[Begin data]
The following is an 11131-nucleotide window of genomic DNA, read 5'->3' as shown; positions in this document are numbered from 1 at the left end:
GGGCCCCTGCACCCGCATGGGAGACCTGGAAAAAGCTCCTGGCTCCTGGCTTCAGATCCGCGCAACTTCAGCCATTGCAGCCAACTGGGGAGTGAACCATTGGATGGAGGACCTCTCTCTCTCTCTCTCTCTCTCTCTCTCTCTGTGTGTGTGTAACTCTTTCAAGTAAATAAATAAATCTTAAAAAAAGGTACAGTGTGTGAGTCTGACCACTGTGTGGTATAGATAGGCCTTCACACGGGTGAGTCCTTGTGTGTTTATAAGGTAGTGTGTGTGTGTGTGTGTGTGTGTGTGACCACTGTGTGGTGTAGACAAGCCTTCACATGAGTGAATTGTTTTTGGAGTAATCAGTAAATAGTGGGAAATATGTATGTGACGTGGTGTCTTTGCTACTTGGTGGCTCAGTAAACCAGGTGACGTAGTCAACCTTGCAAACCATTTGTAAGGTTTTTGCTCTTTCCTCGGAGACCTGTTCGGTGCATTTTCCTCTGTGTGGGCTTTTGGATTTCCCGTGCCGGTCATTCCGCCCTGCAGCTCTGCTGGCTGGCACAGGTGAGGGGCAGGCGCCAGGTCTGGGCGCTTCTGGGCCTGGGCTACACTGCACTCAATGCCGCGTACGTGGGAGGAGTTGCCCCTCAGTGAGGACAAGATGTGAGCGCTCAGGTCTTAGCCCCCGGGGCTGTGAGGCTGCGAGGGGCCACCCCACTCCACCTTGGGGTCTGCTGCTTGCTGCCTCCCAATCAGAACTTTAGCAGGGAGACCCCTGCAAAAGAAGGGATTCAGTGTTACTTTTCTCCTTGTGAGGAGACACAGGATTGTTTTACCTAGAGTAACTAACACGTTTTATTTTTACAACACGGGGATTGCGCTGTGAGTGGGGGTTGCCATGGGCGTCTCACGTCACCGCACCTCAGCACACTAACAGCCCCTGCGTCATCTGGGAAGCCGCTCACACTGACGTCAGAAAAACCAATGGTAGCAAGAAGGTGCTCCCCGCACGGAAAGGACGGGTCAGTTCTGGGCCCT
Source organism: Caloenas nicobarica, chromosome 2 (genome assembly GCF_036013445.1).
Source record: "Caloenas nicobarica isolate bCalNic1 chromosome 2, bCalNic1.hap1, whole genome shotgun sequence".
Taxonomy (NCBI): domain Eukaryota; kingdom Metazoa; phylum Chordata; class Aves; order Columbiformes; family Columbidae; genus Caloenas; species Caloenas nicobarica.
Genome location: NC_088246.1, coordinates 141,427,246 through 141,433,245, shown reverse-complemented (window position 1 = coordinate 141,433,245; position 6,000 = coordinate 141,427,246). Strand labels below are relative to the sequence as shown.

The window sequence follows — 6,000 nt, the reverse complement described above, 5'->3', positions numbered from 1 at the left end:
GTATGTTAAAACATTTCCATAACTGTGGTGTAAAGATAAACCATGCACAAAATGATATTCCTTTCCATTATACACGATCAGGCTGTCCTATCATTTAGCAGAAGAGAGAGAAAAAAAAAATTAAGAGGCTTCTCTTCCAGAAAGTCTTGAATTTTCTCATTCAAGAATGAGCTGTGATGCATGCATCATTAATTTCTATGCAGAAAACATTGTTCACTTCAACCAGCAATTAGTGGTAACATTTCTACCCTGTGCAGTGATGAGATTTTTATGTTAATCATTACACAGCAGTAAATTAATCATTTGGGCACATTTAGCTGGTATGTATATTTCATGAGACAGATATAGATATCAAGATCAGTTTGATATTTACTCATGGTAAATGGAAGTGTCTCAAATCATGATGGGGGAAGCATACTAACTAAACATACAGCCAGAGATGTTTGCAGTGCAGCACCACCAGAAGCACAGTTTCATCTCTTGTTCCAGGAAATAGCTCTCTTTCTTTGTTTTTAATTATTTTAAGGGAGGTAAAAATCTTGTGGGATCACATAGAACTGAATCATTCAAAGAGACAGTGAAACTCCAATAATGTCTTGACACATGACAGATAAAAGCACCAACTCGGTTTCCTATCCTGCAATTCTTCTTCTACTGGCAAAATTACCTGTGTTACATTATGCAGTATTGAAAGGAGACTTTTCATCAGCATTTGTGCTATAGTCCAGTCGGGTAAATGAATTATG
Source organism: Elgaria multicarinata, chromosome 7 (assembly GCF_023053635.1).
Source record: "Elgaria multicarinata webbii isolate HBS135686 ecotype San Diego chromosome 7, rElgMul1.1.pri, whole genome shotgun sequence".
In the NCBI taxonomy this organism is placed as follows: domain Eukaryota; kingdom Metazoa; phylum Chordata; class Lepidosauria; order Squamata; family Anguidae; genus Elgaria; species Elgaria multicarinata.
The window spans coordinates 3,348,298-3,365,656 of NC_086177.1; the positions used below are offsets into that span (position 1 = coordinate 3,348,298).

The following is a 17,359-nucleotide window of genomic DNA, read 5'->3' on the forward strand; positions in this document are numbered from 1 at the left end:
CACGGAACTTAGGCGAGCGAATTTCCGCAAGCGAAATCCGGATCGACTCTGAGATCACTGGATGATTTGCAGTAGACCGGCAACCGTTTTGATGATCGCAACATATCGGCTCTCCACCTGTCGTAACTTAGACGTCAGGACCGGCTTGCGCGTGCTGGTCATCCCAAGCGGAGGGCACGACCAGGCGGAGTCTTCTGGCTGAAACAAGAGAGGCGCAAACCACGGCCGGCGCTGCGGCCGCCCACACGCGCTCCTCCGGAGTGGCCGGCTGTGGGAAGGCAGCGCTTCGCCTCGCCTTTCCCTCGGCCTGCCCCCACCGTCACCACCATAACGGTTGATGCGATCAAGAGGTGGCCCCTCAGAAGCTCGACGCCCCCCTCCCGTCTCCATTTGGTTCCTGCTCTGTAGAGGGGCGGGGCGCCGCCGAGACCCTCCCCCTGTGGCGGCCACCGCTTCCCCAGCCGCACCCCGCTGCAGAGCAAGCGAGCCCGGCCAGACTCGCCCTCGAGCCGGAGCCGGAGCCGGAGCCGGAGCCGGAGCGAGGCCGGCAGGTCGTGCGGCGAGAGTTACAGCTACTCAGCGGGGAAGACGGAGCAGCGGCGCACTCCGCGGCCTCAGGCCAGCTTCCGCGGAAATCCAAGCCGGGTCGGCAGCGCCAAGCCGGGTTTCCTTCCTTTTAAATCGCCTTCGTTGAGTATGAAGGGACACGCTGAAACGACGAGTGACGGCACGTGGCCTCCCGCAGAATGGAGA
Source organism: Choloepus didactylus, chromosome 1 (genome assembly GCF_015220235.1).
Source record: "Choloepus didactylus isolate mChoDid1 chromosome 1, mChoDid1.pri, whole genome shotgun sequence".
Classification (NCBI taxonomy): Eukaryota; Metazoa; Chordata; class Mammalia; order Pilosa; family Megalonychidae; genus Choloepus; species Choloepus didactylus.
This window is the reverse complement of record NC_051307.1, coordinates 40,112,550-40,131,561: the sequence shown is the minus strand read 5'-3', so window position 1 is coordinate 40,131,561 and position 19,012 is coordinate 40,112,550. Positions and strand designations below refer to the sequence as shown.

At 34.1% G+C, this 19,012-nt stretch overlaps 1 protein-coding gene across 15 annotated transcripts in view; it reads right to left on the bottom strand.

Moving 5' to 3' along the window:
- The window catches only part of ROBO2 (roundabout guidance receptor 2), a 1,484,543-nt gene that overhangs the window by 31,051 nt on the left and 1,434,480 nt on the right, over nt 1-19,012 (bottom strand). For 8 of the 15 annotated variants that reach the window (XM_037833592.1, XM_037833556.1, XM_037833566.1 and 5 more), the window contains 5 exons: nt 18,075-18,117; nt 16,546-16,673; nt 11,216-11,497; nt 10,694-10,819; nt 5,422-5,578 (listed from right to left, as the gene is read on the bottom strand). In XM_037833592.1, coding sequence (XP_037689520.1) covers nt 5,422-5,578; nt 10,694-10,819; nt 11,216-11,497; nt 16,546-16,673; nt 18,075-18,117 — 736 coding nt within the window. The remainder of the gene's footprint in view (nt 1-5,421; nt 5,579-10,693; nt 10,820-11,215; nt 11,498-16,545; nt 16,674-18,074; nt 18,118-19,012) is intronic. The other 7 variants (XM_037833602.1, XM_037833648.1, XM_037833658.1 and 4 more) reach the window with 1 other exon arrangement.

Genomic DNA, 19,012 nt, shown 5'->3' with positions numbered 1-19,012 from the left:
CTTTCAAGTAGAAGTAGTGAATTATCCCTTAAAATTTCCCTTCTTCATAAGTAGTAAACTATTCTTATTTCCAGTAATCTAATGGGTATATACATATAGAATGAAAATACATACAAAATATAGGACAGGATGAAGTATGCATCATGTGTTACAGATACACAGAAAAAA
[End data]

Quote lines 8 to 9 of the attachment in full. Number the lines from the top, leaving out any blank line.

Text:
GTATGTTAAAACATTTCCATAACTGTGGTGTAAAGATAAACCATGCACAAAATGATATTCCTTTCCATTATACACGATCAGGCTGTCCTATCATTTAGCAGAAGAGAGAGAAAAAAAAAATTAAGAGGCTTCTCTTCCAGAAAGTCTTGAATTTTCTCATTCAAGAATGAGCTGTGATGCATGCATCATTAATTTCTATGCAGAAAACATTGTTCACTTCAACCAGCAATTAGTGGTAACATTTCTACCCTGTGCAGTGATGAGATTTTTATGTTAATCATTACACAGCAGTAAATTAATCATTTGGGCACATTTAGCTGGTATGTATATTTCATGAGACAGATATAGATATCAAGATCAGTTTGATATTTACTCATGGTAAATGGAAGTGTCTCAAATCATGATGGGGGAAGCATACTAACTAAACATACAGCCAGAGATGTTTGCAGTGCAGCACCACCAGAAGCACAGTTTCATCTCTTGTTCCAGGAAATAGCTCTCTTTCTTTGTTTTTAATTATTTTAAGGGAGGTAAAAATCTTGTGGGATCACATAGAACTGAATCATTCAAAGAGACAGTGAAACTCCAATAATGTCTTGACACATGACAGATAAAAGCACCAACTCGGTTTCCTATCCTGCAATTCTTCTTCTACTGGCAAAATTACCTGTGTTACATTATGCAGTATTGAAAGGAGACTTTTCATCAGCATTTGTGCTATAGTCCAGTCGGGTAAATGAATTATG
Source organism: Elgaria multicarinata, chromosome 7 (assembly GCF_023053635.1).